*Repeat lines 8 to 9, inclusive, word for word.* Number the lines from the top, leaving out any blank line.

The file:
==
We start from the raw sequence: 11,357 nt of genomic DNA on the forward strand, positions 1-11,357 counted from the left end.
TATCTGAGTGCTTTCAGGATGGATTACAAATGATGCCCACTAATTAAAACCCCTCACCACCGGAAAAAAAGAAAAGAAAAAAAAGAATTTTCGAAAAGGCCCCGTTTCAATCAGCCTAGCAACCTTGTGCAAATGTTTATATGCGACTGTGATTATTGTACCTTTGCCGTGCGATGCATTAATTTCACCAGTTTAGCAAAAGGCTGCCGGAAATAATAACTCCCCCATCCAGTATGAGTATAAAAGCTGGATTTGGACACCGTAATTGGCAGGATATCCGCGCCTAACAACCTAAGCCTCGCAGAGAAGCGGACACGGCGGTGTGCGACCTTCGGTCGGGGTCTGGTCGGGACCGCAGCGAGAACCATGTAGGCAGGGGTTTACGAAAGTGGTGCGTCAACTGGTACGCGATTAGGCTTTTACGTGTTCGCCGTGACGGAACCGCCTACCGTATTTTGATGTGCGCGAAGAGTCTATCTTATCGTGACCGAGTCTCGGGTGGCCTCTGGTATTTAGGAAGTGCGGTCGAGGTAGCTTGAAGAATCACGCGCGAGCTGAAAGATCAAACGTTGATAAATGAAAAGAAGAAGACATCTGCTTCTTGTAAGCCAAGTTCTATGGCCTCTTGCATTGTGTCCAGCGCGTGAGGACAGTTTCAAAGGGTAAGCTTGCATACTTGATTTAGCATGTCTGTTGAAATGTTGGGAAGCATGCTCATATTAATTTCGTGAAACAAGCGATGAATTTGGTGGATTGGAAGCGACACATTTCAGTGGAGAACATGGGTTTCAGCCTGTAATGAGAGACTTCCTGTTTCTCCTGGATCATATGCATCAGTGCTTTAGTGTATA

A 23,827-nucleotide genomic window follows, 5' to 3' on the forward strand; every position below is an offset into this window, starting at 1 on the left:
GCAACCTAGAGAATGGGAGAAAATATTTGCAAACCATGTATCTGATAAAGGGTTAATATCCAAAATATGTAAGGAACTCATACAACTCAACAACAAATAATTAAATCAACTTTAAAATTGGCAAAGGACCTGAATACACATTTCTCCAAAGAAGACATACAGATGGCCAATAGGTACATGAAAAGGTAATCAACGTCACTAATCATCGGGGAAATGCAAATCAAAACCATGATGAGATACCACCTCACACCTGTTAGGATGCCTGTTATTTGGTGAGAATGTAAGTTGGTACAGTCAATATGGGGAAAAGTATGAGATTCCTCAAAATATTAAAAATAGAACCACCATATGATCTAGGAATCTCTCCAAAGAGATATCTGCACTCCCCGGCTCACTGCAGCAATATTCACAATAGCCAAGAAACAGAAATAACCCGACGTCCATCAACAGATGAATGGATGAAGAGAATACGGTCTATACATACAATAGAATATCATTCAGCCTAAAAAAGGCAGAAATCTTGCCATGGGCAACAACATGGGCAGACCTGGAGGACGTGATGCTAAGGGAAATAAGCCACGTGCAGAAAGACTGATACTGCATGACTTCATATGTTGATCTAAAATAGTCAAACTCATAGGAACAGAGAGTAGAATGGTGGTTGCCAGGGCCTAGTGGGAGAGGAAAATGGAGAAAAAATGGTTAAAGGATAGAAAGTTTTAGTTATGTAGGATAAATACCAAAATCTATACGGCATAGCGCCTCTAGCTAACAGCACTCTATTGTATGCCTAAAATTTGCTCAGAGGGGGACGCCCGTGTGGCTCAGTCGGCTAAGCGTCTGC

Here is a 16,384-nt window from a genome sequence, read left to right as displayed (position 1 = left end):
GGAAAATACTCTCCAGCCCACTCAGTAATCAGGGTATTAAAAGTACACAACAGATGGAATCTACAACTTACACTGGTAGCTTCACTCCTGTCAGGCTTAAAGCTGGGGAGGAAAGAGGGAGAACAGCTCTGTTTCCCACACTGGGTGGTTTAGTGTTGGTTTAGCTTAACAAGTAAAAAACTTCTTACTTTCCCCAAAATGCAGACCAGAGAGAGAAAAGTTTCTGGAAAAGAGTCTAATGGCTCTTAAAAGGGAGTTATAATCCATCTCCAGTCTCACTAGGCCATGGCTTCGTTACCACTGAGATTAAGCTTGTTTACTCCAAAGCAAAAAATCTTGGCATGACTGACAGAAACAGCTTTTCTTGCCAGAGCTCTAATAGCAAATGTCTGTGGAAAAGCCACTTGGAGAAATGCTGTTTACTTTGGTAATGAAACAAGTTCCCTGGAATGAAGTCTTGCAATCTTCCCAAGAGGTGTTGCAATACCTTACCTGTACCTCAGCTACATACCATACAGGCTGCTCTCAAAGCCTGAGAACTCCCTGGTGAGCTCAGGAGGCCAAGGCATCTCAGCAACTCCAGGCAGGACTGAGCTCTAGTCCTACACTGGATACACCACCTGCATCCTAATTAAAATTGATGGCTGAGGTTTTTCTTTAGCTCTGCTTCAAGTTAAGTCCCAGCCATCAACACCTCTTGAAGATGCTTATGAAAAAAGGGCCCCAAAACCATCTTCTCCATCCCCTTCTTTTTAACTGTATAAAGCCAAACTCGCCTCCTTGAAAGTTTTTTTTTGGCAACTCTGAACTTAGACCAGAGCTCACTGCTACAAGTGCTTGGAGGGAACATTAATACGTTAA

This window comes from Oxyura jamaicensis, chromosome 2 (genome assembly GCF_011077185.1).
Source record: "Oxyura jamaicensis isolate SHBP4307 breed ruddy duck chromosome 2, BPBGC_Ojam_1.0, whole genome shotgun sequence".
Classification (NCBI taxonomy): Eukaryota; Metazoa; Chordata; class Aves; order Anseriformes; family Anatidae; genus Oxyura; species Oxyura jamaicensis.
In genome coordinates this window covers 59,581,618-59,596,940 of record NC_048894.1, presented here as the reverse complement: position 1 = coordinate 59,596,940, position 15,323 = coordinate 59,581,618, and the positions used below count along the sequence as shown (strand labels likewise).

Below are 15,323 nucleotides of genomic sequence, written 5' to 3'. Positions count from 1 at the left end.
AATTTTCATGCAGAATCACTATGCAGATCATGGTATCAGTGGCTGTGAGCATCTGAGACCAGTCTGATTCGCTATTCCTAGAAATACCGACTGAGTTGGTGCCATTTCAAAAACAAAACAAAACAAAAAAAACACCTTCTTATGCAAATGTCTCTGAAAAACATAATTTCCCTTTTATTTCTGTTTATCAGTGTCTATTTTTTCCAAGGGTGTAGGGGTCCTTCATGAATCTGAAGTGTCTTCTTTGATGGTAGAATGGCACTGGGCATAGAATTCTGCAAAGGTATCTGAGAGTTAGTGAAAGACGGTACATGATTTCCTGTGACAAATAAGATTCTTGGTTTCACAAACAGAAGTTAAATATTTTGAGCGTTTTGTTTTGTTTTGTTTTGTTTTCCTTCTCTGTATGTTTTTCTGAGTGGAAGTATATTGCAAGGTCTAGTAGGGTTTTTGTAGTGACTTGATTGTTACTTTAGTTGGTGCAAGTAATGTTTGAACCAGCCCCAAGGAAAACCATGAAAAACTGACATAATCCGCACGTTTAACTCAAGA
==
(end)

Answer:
Source record: "Oxyura jamaicensis isolate SHBP4307 breed ruddy duck chromosome 2, BPBGC_Ojam_1.0, whole genome shotgun sequence".
Classification (NCBI taxonomy): Eukaryota; Metazoa; Chordata; class Aves; order Anseriformes; family Anatidae; genus Oxyura; species Oxyura jamaicensis.